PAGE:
“Barring any new announcements between the two countries, we are keeping our forecast for gross export growth at a slower 4% in 2019, from 5.7% estimated for 2018, on account of weaker global trade outlook and slowdown in demand from China,” Loo said.
Earlier in a statement, RAM Rating Services Bhd research head Kristina Fong said despite the uncertainties over the US-China trade war, Malaysia’s export momentum in October was strong as global value-chain activities would likely be sustained by “front-loaded orders”.
This came amid greater concerns over the rise in US tariff rates – from 10% to 25% – on US$200bil worth of China’s imports that had earlier been scheduled to take effect on Jan 1, 2019.
Fong noted that while the slated tariff hike had now been put on hold for 90 days from Dec 1 to allow time for fresh negotiations between US President Donald Trump and China’s President Xi Jinping for a new trade deal, uncertainties remained.
“Although this pauses an escalation of the trade war for now, uncertainties still cloud external demand prospects. As such, the current front-loaded demand momentum could taper off temporarily in the lead-up to the end of the 90-day window next February,” Fong explained.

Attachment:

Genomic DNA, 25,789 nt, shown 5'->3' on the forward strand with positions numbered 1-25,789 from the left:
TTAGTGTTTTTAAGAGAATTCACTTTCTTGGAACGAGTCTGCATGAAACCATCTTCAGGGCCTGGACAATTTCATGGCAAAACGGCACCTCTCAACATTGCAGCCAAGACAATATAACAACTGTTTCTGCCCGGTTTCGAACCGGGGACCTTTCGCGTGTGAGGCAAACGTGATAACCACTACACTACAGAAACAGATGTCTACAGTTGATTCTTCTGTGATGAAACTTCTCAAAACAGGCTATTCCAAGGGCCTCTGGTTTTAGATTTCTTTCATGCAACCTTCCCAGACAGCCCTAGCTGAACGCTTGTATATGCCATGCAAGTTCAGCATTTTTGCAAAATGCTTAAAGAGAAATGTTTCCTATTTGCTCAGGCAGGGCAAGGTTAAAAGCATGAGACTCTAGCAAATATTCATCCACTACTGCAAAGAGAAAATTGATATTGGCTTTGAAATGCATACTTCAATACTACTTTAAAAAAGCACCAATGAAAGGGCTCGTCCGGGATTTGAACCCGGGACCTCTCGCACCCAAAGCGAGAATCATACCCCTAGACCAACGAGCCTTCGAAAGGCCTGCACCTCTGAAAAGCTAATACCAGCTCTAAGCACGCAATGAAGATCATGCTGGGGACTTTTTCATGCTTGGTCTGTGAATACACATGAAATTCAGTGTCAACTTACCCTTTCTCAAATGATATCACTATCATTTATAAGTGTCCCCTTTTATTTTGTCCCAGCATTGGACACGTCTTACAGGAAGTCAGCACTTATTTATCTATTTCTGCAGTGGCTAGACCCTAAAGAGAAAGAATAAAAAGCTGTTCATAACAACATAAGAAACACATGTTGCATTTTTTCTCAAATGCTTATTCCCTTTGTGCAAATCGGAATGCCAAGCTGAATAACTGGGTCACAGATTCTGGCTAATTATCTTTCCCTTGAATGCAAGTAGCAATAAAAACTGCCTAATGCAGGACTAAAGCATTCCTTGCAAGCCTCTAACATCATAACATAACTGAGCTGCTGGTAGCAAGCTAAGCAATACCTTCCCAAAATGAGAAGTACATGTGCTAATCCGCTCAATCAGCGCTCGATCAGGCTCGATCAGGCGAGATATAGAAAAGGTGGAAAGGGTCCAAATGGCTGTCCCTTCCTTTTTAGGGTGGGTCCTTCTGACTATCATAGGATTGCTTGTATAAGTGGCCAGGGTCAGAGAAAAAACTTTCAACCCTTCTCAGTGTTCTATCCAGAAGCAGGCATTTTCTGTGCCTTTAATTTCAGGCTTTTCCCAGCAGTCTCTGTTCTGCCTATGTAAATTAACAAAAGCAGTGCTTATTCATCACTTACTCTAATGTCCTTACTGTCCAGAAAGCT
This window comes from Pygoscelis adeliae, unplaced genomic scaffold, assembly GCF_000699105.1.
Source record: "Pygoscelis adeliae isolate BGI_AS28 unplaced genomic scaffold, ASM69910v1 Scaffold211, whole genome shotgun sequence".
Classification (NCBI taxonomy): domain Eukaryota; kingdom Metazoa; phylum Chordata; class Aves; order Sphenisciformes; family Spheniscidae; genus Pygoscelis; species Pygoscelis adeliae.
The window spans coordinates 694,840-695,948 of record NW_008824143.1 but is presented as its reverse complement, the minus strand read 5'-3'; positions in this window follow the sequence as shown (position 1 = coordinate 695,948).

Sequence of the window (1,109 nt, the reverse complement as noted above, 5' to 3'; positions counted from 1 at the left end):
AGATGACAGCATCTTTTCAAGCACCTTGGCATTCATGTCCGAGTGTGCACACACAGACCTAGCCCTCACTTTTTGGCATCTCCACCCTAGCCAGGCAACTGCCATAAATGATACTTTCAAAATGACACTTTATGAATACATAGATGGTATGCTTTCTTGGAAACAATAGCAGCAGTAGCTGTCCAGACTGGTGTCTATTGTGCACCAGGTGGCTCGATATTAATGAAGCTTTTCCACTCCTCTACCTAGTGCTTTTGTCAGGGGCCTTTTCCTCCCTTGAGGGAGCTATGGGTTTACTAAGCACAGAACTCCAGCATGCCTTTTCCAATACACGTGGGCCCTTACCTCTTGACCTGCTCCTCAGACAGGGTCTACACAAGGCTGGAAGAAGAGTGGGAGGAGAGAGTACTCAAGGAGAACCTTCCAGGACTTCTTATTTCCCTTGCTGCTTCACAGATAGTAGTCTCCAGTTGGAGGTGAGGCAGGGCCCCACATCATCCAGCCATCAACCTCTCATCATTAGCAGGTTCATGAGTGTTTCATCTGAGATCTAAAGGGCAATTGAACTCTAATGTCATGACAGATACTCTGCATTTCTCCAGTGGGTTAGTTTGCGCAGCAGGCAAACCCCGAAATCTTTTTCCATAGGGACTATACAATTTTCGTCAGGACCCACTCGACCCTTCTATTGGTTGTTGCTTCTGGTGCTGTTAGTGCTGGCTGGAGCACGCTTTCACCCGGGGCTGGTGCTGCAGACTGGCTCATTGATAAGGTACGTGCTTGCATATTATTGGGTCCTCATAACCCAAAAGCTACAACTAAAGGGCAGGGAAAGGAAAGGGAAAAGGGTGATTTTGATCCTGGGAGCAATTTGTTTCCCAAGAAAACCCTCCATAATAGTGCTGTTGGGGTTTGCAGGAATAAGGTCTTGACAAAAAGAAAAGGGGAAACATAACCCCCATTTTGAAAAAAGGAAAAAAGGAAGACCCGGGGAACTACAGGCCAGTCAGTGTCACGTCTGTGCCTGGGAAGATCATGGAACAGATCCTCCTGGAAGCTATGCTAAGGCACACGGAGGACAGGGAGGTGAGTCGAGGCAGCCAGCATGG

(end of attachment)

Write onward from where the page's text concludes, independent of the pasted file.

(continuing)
Moody’s Investor Service echoed similar sentiment, noting that despite a temporary de-escalation of hostilities following the G20 summit over the weekend, the relationship between the US and China would remain contentious, adding that the narrow agreements and modest concessions in the ongoing trade dispute would not bridge the wide gulf in their respective economic, political and strategic interests.
“The US and China have differences that are deep and multi-faceted, leading to diverging national and commercial interests,” Moody’s managing director Atsi Sheth said.
“As China increases its influence in global economics and politics and the US retrenches its international engagement, the relationship between the two powers has entered a new, tense and uncertain phase,” he explained in a statement.
Moody’s said neither China nor the US would likely to cede its key national priorities to defuse their tensions. However, the rating agency said, an economic cold war that could lead to decoupling would be costly for both countries, owing to their interlinkage.
Therefore, US-China relations would likely swing between conflict and compromise, Moody’s said, adding that worsening of tensions would disrupt global trade, erode the effectiveness of the international multilateral trade regime and dampen growth, besides having a negative impact on global credit conditions.
In October, Malaysia registered an increase of 19.9% in export of manufactured goods to about RM81bil, which accounted for 84% of the country’s total exports during the month review.
Exports to China, in particular, picked up strongly in October, rising 33% y-o-y to RM15.1bil, while imports from the world’s second-largest economy increased 7.6% y-o-y to RM14.59bil.
Overall trade with China, which absorbed 16.8% of Malaysia’s total trade during the month, expanded by 19.1% y-o-y to RM29.7bil.
Strong performance: Containers seen at North Butterworth Container Terminal. Malaysia’s exports rose to a record high of RM96.4bil in October after growing at a higher-than-expected rate of 17.7% from a year ago.